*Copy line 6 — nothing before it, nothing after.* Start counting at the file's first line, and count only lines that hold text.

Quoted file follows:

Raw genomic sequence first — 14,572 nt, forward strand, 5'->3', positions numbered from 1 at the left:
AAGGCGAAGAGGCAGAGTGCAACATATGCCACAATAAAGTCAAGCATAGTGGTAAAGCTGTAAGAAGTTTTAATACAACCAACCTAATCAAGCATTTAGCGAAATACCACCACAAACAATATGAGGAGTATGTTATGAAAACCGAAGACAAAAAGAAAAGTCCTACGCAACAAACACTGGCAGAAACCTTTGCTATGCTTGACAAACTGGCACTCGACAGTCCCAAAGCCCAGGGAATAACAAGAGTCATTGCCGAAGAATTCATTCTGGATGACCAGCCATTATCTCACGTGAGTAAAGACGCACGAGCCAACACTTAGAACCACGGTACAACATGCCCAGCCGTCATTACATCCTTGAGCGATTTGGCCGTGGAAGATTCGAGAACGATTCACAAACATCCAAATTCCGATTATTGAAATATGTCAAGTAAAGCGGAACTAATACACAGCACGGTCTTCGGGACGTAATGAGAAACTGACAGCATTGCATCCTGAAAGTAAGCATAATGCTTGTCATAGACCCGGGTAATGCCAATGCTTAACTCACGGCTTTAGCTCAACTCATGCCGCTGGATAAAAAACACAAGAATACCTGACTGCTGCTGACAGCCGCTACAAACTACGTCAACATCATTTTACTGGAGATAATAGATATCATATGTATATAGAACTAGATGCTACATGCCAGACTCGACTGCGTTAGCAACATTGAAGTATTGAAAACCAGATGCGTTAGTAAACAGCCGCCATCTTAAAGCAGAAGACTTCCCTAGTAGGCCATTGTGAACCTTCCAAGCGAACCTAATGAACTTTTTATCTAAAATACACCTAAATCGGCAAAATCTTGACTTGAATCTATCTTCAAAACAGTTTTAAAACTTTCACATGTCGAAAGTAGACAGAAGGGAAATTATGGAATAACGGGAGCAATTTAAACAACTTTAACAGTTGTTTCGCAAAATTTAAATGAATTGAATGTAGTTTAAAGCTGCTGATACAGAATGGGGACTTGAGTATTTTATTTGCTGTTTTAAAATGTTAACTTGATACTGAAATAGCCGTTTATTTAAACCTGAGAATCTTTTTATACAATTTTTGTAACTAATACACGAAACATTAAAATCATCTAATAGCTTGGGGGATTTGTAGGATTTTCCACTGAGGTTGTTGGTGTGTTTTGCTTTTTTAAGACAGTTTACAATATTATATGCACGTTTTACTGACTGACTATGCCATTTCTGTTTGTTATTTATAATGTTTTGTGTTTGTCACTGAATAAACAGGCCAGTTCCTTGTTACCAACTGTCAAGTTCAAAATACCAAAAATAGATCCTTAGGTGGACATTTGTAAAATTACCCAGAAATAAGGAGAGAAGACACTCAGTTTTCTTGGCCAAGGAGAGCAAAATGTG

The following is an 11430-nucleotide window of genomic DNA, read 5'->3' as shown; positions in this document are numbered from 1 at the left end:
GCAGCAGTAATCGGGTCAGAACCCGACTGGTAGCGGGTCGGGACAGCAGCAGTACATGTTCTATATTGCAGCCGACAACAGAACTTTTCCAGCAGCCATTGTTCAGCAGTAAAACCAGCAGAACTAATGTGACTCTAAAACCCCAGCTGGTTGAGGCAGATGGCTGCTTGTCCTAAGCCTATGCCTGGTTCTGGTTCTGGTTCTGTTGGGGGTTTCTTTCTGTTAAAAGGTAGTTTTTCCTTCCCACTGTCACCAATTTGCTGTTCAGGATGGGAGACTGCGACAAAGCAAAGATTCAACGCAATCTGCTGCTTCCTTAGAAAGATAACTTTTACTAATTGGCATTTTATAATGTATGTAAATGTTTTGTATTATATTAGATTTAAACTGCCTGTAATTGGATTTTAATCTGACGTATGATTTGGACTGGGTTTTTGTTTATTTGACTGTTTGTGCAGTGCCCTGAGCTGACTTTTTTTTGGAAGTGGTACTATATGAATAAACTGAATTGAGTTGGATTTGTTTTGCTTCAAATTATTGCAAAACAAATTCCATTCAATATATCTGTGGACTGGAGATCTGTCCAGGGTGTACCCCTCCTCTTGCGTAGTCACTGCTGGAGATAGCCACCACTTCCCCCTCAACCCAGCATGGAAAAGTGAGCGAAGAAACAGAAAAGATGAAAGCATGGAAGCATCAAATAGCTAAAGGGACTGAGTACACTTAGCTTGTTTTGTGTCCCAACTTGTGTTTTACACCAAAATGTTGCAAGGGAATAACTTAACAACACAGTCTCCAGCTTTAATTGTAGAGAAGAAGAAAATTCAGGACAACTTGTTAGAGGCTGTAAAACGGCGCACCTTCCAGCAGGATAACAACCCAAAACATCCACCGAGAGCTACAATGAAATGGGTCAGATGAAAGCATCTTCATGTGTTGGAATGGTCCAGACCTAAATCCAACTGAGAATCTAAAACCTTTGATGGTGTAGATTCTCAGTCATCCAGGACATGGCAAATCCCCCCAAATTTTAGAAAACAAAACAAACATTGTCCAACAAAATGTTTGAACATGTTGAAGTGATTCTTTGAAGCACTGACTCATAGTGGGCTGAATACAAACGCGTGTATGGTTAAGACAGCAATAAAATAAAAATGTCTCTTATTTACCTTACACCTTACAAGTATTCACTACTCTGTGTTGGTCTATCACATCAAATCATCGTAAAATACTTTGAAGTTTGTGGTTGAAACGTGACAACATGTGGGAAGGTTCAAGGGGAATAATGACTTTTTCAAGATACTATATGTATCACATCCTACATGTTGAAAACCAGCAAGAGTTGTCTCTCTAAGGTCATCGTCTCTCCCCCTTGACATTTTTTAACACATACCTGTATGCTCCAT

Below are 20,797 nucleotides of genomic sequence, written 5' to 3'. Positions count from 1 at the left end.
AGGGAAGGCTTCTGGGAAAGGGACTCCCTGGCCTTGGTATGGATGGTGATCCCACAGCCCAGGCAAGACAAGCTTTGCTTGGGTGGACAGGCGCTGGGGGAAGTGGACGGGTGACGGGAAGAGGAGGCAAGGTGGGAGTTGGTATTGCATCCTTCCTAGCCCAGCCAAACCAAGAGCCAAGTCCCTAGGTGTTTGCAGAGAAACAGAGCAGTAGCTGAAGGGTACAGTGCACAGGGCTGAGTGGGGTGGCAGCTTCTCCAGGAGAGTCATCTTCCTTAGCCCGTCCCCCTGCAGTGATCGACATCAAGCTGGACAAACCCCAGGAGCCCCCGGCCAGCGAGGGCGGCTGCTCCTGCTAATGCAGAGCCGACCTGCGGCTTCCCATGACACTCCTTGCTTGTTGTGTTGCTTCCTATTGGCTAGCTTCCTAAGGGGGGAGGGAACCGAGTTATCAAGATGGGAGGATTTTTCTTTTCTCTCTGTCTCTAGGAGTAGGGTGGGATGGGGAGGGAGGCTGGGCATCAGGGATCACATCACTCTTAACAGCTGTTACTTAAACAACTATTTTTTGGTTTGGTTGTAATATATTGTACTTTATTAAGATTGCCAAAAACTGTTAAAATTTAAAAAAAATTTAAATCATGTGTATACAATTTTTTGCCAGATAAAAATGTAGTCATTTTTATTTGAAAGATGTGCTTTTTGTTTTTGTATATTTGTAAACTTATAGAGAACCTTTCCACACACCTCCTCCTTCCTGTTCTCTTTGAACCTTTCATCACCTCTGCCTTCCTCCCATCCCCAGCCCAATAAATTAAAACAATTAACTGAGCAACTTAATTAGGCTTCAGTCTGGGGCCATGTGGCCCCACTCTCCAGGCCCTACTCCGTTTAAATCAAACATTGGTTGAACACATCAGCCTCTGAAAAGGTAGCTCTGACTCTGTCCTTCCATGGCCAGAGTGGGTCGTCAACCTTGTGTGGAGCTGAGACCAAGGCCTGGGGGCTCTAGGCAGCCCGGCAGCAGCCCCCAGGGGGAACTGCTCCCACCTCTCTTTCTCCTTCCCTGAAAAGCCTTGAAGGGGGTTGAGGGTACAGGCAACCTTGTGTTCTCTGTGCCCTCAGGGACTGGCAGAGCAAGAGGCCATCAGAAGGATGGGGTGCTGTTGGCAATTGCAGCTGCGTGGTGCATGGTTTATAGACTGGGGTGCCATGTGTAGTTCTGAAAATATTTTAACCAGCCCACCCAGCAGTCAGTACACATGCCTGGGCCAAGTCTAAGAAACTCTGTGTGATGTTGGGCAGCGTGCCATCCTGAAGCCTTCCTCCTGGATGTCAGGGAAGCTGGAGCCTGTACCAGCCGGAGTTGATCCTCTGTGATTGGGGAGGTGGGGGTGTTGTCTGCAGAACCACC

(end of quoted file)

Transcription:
AGGGAAGGCTTCTGGGAAAGGGACTCCCTGGCCTTGGTATGGATGGTGATCCCACAGCCCAGGCAAGACAAGCTTTGCTTGGGTGGACAGGCGCTGGGGGAAGTGGACGGGTGACGGGAAGAGGAGGCAAGGTGGGAGTTGGTATTGCATCCTTCCTAGCCCAGCCAAACCAAGAGCCAAGTCCCTAGGTGTTTGCAGAGAAACAGAGCAGTAGCTGAAGGGTACAGTGCACAGGGCTGAGTGGGGTGGCAGCTTCTCCAGGAGAGTCATCTTCCTTAGCCCGTCCCCCTGCAGTGATCGACATCAAGCTGGACAAACCCCAGGAGCCCCCGGCCAGCGAGGGCGGCTGCTCCTGCTAATGCAGAGCCGACCTGCGGCTTCCCATGACACTCCTTGCTTGTTGTGTTGCTTCCTATTGGCTAGCTTCCTAAGGGGGGAGGGAACCGAGTTATCAAGATGGGAGGATTTTTCTTTTCTCTCTGTCTCTAGGAGTAGGGTGGGATGGGGAGGGAGGCTGGGCATCAGGGATCACATCACTCTTAACAGCTGTTACTTAAACAACTATTTTTTGGTTTGGTTGTAATATATTGTACTTTATTAAGATTGCCAAAAACTGTTAAAATTTAAAAAAAATTTAAATCATGTGTATACAATTTTTTGCCAGATAAAAATGTAGTCATTTTTATTTGAAAGATGTGCTTTTTGTTTTTGTATATTTGTAAACTTATAGAGAACCTTTCCACACACCTCCTCCTTCCTGTTCTCTTTGAACCTTTCATCACCTCTGCCTTCCTCCCATCCCCAGCCCAATAAATTAAAACAATTAACTGAGCAACTTAATTAGGCTTCAGTCTGGGGCCATGTGGCCCCACTCTCCAGGCCCTACTCCGTTTAAATCAAACATTGGTTGAACACATCAGCCTCTGAAAAGGTAGCTCTGACTCTGTCCTTCCATGGCCAGAGTGGGTCGTCAACCTTGTGTGGAGCTGAGACCAAGGCCTGGGGGCTCTAGGCAGCCCGGCAGCAGCCCCCAGGGGGAACTGCTCCCACCTCTCTTTCTCCTTCCCTGAAAAGCCTTGAAGGGGGTTGAGGGTACAGGCAACCTTGTGTTCTCTGTGCCCTCAGGGACTGGCAGAGCAAGAGGCCATCAGAAGGATGGGGTGCTGTTGGCAATTGCAGCTGCGTGGTGCATGGTTTATAGACTGGGGTGCCATGTGTAGTTCTGAAAATATTTTAACCAGCCCACCCAGCAGTCAGTACACATGCCTGGGCCAAGTCTAAGAAACTCTGTGTGATGTTGGGCAGCGTGCCATCCTGAAGCCTTCCTCCTGGATGTCAGGGAAGCTGGAGCCTGTACCAGCCGGAGTTGATCCTCTGTGATTGGGGAGGTGGGGGTGTTGTCTGCAGAACCACC